Galatians 1 - Standing for the Gospel

My study of Ecclesiastes was very productive. I decided that i needed to return to the New Testament, but since I had spent a lot of time in the gospels before Ecclesiastes, I decided to return to one of the epistles. Galatians kept popping in my head, so here I am.

Galatians 1:6 - After a short greeting, Paul dives right in, challenging them on "deserting him who called you in the grace of Christ". No sensitive consideration of their viewpoint or feelings.

Galatians 1:9 - Paul does not mince words - if anyone is preaching a different gospel, let him be cursed. We tolerate a lot of different gospels, don't we? By 'tolerate' I don't necessarily mean accept, but we treat them as if they are valid gospels. We accept them as alternate teachings too easily, I think. We don't have to berate and rebuke at every turn, but there is a way to stand firm when we see a 'gospel' that is not the gospel. I don't get the impression that Paul was much concerned about who might be offended here by calling their teachings false.

Galatians 1:15-19 - Paul seems to go out of his way to drive home the point that the gospel he preaches is not his own nor that of the other apostles. He received it directly from God (see verse 1 as well). He wasn't claiming to have a different teaching than the others, only to say that it was from God. If you refuse it, you are refusing not Paul or 'the church' but God. He seems to be nailing this down to make it clear that what he was about to write was not debatable or a matter of opinion.

In our age of so many churches and denominations, on one hand there is a lot of legitimate value in the vast variety of understandings. Still, there is a need to stand for the one and only gospel of Christ. The challenge is how to do both. When we claim to have all understanding, as my family of churches, and the larger CoC tribe before them once did (and sometime still do), we block out any knowledge but our own. We not only prevent our own growth, we alienate others who need to be taught by what we do understand.

However, the other extreme is to never confront anyone when they are clearly far away from the gospel. I think I tend to fall into this trap, it's the easy way, and it sounds and feels righteous. No confrontation, being nice and 'respectful'. But respect does not demand silence, but to speak firmly demands respect and discernment.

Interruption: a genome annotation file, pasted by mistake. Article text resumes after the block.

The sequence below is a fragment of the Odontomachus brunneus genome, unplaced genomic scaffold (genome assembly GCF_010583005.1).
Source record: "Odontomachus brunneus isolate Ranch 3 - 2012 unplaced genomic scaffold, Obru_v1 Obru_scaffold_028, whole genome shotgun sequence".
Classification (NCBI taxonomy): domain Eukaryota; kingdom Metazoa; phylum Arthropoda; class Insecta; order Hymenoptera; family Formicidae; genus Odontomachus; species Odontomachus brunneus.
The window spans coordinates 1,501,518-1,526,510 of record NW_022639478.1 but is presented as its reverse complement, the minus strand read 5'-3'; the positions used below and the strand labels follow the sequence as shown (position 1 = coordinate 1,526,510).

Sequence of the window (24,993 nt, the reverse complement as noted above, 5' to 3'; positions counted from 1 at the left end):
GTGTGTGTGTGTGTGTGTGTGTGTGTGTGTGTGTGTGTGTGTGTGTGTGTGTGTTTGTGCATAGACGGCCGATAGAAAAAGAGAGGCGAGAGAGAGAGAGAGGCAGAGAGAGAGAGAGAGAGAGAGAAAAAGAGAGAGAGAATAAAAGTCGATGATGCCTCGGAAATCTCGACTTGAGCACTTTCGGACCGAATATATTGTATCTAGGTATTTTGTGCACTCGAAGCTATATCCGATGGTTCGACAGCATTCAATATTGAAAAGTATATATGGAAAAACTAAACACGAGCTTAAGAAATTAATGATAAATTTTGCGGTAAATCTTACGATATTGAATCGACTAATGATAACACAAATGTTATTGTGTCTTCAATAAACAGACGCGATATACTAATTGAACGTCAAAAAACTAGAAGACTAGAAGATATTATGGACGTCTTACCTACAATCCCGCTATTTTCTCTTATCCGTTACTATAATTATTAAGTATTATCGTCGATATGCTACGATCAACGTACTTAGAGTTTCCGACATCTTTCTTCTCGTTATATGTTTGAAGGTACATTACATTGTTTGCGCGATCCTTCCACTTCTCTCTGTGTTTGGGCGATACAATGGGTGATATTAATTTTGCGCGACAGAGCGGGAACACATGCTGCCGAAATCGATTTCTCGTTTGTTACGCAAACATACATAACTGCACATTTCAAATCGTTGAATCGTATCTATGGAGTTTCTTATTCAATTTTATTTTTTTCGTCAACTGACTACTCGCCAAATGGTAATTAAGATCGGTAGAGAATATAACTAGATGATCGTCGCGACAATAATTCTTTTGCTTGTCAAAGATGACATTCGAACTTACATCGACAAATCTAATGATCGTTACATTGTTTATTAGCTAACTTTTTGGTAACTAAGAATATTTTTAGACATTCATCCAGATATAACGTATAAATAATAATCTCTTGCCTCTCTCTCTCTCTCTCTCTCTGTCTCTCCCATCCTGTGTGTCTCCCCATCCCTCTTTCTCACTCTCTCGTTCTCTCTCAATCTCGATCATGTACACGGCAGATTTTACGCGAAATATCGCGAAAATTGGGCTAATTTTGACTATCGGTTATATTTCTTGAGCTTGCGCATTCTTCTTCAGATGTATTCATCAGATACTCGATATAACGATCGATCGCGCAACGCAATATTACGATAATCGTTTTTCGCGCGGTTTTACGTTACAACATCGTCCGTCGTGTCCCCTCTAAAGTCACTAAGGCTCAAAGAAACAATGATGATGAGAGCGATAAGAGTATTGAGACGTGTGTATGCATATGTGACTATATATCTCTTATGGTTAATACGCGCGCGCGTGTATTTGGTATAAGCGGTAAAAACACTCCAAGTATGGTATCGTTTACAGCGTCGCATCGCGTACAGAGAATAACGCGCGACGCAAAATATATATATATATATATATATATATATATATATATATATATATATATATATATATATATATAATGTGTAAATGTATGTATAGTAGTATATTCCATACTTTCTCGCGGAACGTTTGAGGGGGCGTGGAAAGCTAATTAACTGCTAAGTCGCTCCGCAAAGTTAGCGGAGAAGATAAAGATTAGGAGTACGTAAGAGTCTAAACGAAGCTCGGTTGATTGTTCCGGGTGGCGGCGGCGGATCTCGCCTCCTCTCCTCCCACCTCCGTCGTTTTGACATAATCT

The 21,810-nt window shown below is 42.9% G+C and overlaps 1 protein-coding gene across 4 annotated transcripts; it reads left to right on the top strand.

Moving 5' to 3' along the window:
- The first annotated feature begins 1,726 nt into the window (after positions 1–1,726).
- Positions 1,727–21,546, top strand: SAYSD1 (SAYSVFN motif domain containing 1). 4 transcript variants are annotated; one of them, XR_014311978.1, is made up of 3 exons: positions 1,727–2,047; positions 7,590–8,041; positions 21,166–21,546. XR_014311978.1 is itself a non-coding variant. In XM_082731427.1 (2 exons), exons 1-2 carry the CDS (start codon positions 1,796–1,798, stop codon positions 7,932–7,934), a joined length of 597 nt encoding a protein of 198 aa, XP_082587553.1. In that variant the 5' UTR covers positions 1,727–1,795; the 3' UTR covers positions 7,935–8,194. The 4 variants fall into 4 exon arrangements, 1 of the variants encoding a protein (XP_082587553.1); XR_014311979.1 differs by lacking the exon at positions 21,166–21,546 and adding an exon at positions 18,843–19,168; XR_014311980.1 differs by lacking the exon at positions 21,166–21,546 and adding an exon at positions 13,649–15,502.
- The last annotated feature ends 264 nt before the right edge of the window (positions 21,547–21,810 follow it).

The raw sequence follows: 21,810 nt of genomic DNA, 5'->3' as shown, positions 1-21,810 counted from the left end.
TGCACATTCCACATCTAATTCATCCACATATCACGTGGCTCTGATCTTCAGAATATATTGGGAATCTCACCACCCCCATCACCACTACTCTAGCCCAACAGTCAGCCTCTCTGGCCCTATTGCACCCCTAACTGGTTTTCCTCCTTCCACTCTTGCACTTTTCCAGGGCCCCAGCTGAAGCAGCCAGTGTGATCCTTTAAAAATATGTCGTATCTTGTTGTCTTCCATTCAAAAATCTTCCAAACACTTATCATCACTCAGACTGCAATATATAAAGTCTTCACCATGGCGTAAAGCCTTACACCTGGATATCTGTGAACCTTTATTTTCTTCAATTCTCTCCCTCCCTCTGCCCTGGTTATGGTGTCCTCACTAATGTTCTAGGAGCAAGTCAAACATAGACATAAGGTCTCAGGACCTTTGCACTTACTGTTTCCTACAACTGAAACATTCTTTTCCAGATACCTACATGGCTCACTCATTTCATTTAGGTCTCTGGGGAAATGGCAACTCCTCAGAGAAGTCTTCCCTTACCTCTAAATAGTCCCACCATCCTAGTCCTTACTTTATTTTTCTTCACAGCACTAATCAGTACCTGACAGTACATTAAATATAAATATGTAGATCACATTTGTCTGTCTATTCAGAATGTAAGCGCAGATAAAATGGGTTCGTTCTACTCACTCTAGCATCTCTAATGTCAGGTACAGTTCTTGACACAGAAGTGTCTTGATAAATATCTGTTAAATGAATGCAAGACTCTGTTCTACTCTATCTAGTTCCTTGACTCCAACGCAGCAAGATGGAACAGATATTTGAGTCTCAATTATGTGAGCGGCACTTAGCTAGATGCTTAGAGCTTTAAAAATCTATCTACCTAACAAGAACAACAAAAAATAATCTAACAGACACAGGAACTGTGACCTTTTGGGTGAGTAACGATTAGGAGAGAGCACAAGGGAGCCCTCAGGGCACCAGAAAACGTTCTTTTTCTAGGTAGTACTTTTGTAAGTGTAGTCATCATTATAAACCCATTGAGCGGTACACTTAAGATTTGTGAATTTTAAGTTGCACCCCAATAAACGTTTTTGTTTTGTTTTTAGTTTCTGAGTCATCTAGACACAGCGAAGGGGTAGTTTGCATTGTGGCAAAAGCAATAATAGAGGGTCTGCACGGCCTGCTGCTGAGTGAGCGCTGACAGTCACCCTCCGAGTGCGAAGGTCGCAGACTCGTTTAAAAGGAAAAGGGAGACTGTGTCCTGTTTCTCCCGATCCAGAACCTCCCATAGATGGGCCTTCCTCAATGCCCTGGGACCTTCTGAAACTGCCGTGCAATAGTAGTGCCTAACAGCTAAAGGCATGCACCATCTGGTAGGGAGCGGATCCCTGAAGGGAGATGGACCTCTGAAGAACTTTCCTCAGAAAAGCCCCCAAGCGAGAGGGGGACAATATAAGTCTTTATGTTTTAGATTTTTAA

Related Entries

2 Comments

I found this Albert Barnes commentary to be a helpful backdrop to the passage Doug:

He alludes here, possibly, to a charge which was brought against him by the false teachers in Galatia, that he had changed his views since he came among them, and now preached differently from what he did then; see the introduction. They endeavored probably to fortify their own opinions in regard to the obligations of the Mosaic law, by affirming, that though Paul when he was among them had maintained that the observance of the Law was not necessary to salvation, yet that he had changed his views, and now held the same doctrine on the subject which they did. What they relied on in support of this opinion is unknown. It is certain, however, that Paul did, on some occasions (see the note at Act_21:21-26), comply with the Jewish rites, and it is not improbable that they were acquainted with that fact, and interpreted it as proving that he had changed his sentiments on the subject.

To me it is more important that I see the fruit of the Spirit in someone's life than correct doctrine. Jesus didn't call us to doctrine.. He called us to himself when He said "follow me".



Monthly Archives

Recent Comments

  • To me it is more important that I see the fruit of the Spirit in someone's life than correct doctrine. Jesus didn't call us to doctrine.. He called us to himself when He said "follow me"....

  • I found this Albert Barnes commentary to be a helpful backdrop to the passage Doug: He alludes here, possibly, to a charge which was brought against him by the false teachers in Galatia, that he had changed his views si...

Close